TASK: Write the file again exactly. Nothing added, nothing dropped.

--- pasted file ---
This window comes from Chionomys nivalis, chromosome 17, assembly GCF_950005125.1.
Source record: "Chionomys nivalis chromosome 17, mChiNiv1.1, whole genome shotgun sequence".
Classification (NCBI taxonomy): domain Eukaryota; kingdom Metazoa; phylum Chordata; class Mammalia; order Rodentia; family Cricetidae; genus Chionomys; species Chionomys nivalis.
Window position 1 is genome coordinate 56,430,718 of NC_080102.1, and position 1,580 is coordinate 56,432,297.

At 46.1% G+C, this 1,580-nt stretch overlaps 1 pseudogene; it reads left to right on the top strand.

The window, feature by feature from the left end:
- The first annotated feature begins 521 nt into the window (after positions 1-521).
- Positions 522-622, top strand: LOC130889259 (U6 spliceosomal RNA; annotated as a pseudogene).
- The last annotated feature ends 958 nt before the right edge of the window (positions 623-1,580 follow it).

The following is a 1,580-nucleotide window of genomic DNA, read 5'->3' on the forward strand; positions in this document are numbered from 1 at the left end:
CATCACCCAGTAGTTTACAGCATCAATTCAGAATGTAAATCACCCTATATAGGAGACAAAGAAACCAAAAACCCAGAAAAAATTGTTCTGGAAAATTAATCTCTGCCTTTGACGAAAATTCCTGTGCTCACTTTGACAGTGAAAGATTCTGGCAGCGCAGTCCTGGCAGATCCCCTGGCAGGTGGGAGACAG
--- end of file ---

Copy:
This window comes from Chionomys nivalis, chromosome 17, assembly GCF_950005125.1.
Source record: "Chionomys nivalis chromosome 17, mChiNiv1.1, whole genome shotgun sequence".
Classification (NCBI taxonomy): domain Eukaryota; kingdom Metazoa; phylum Chordata; class Mammalia; order Rodentia; family Cricetidae; genus Chionomys; species Chionomys nivalis.
Window position 1 is genome coordinate 56,430,718 of NC_080102.1, and position 1,580 is coordinate 56,432,297.

At 46.1% G+C, this 1,580-nt stretch overlaps 1 pseudogene; it reads left to right on the top strand.

The window, feature by feature from the left end:
- The first annotated feature begins 521 nt into the window (after positions 1-521).
- Positions 522-622, top strand: LOC130889259 (U6 spliceosomal RNA; annotated as a pseudogene).
- The last annotated feature ends 958 nt before the right edge of the window (positions 623-1,580 follow it).

The following is a 1,580-nucleotide window of genomic DNA, read 5'->3' on the forward strand; positions in this document are numbered from 1 at the left end:
CATCACCCAGTAGTTTACAGCATCAATTCAGAATGTAAATCACCCTATATAGGAGACAAAGAAACCAAAAACCCAGAAAAAATTGTTCTGGAAAATTAATCTCTGCCTTTGACGAAAATTCCTGTGCTCACTTTGACAGTGAAAGATTCTGGCAGCGCAGTCCTGGCAGATCCCCTGGCAGGTGGGAGACAG